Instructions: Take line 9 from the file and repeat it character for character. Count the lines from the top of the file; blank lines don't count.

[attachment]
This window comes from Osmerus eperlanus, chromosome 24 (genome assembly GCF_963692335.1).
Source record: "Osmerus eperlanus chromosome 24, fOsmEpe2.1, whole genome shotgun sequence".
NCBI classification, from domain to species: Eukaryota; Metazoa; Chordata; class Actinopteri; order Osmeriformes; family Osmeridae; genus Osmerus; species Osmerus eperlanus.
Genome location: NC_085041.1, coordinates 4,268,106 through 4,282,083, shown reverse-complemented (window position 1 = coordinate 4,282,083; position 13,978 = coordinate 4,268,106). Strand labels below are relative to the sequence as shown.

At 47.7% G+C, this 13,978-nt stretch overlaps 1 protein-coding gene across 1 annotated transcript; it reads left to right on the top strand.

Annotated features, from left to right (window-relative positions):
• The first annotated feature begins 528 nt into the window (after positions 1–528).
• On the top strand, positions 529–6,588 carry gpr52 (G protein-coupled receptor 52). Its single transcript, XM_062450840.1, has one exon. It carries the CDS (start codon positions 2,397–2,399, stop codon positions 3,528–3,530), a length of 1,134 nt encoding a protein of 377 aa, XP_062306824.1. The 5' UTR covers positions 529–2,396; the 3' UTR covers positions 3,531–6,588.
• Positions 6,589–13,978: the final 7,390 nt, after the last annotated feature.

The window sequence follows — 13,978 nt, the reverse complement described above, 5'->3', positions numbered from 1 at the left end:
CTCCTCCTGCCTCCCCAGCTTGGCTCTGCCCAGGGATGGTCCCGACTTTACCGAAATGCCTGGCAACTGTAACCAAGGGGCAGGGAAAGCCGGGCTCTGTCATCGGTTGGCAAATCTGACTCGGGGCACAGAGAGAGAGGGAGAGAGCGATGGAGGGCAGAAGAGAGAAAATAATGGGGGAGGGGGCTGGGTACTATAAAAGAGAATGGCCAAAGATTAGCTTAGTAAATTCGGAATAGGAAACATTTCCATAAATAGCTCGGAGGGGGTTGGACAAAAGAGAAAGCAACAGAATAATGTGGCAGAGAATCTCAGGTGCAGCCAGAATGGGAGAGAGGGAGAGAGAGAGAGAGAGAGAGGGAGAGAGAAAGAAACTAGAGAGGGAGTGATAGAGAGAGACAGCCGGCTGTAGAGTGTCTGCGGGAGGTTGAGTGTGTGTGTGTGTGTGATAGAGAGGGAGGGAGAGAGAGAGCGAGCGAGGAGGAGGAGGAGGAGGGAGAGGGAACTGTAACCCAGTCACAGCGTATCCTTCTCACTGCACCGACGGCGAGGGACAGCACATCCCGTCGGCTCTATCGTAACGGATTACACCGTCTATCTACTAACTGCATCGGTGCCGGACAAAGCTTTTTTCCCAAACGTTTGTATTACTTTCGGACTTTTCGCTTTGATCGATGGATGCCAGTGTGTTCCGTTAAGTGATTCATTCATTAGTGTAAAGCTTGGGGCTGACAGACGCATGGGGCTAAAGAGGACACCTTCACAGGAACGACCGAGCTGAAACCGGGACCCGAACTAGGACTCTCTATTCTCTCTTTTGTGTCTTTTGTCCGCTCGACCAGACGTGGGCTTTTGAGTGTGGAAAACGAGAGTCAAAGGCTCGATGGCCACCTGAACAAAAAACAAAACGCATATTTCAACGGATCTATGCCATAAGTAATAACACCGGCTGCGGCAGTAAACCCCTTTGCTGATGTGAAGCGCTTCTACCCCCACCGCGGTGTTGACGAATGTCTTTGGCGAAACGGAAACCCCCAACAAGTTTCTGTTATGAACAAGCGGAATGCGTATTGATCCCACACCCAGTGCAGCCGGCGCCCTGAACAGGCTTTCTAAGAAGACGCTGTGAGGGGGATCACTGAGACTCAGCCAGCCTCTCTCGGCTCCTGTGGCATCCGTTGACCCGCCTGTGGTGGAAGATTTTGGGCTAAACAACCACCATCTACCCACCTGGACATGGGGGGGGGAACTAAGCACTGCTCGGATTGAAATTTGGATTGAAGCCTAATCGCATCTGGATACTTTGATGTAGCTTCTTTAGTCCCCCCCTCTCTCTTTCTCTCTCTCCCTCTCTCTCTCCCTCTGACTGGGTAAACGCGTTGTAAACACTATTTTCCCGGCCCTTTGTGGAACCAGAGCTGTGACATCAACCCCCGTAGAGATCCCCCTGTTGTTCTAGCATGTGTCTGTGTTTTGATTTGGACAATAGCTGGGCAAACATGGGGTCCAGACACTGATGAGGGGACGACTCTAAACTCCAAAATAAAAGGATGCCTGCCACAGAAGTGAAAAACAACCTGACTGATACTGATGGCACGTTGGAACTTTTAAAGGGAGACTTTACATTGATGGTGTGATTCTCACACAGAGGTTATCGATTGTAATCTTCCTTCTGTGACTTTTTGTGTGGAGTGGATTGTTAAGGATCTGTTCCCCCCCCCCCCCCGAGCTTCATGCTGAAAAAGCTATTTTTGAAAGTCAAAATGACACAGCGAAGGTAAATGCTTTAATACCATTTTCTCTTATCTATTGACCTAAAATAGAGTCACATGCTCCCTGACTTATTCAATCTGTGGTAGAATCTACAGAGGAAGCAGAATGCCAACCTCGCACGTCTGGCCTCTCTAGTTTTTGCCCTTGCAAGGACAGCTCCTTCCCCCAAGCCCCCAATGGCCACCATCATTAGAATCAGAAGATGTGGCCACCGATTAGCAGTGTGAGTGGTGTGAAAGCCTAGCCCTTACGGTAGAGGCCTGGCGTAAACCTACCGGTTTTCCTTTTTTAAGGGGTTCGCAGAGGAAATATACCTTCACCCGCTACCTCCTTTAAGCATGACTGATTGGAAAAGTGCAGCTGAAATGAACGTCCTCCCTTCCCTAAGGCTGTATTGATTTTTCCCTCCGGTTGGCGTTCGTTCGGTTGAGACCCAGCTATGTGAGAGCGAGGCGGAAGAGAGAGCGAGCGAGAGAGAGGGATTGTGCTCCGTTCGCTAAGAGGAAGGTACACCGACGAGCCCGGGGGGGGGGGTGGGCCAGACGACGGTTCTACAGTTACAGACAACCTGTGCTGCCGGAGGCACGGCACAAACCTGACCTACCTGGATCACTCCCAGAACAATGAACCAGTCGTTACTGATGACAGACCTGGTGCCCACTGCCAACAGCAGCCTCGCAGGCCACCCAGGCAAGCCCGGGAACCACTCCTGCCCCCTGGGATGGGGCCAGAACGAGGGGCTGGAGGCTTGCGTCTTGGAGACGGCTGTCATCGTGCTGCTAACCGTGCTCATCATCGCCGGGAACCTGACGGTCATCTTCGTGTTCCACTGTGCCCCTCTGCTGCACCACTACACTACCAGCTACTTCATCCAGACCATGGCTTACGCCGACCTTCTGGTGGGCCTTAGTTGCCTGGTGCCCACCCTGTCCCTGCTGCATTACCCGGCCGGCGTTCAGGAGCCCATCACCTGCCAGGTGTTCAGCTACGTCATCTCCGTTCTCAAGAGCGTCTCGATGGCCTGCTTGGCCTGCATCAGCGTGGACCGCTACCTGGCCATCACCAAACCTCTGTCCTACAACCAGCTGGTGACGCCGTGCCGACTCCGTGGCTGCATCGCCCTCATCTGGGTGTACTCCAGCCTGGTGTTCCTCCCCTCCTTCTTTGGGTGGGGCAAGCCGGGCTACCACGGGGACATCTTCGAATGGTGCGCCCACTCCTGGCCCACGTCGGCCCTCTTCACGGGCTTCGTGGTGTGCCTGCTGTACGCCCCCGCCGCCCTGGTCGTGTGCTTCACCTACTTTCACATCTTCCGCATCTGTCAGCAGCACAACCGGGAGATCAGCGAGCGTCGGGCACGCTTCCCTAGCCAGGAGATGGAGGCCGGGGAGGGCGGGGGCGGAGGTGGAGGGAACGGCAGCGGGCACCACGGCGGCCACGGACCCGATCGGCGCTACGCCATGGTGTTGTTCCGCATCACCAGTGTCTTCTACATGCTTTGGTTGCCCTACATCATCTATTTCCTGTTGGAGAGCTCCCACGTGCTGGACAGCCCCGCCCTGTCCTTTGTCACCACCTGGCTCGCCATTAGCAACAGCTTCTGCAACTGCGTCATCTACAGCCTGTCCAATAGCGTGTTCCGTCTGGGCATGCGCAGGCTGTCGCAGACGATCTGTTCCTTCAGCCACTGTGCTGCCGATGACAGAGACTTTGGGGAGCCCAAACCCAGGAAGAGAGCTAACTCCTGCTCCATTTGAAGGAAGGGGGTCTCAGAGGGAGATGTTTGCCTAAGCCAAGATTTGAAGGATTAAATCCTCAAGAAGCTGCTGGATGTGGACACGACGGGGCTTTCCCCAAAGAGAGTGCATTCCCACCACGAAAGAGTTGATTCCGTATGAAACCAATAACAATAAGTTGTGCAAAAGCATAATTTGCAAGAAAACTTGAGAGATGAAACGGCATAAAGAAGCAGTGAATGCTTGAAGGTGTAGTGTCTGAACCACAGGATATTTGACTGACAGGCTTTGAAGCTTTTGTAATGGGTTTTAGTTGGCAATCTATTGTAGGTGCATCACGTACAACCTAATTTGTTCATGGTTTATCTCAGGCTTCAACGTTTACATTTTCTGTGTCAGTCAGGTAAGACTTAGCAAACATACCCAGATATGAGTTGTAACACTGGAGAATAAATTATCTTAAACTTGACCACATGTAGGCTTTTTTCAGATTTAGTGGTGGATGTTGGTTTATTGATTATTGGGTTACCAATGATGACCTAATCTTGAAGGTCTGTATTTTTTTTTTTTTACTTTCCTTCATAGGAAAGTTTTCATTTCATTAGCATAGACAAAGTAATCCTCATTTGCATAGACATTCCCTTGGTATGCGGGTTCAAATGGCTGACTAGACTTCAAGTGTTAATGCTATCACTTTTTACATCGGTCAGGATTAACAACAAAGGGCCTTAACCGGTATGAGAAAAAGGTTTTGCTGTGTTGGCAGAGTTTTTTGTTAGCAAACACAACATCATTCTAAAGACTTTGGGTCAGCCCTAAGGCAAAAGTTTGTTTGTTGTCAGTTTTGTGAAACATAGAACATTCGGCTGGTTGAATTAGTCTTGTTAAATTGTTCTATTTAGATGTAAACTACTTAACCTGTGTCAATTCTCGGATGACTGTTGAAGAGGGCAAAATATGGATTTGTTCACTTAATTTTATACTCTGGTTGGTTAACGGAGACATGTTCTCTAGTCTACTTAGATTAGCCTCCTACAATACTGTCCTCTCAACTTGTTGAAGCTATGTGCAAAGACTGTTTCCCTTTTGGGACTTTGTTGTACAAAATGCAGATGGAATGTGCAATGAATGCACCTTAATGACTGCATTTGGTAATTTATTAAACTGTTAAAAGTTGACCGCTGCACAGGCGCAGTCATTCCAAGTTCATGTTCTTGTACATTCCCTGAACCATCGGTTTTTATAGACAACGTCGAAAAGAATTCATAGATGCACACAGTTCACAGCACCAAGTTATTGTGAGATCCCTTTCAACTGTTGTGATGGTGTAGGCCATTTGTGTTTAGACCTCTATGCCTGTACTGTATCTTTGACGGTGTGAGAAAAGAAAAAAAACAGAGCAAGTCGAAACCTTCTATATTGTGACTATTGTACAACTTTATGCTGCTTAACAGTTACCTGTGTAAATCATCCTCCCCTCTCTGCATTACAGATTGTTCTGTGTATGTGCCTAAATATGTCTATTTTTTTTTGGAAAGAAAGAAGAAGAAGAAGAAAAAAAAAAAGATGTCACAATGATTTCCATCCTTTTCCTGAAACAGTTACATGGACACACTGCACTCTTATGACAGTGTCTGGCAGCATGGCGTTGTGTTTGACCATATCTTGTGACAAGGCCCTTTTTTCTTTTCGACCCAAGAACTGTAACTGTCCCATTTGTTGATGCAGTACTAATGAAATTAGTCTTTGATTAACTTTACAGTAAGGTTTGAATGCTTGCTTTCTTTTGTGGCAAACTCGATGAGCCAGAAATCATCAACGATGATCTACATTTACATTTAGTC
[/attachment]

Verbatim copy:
• Positions 6,589–13,978: the final 7,390 nt, after the last annotated feature.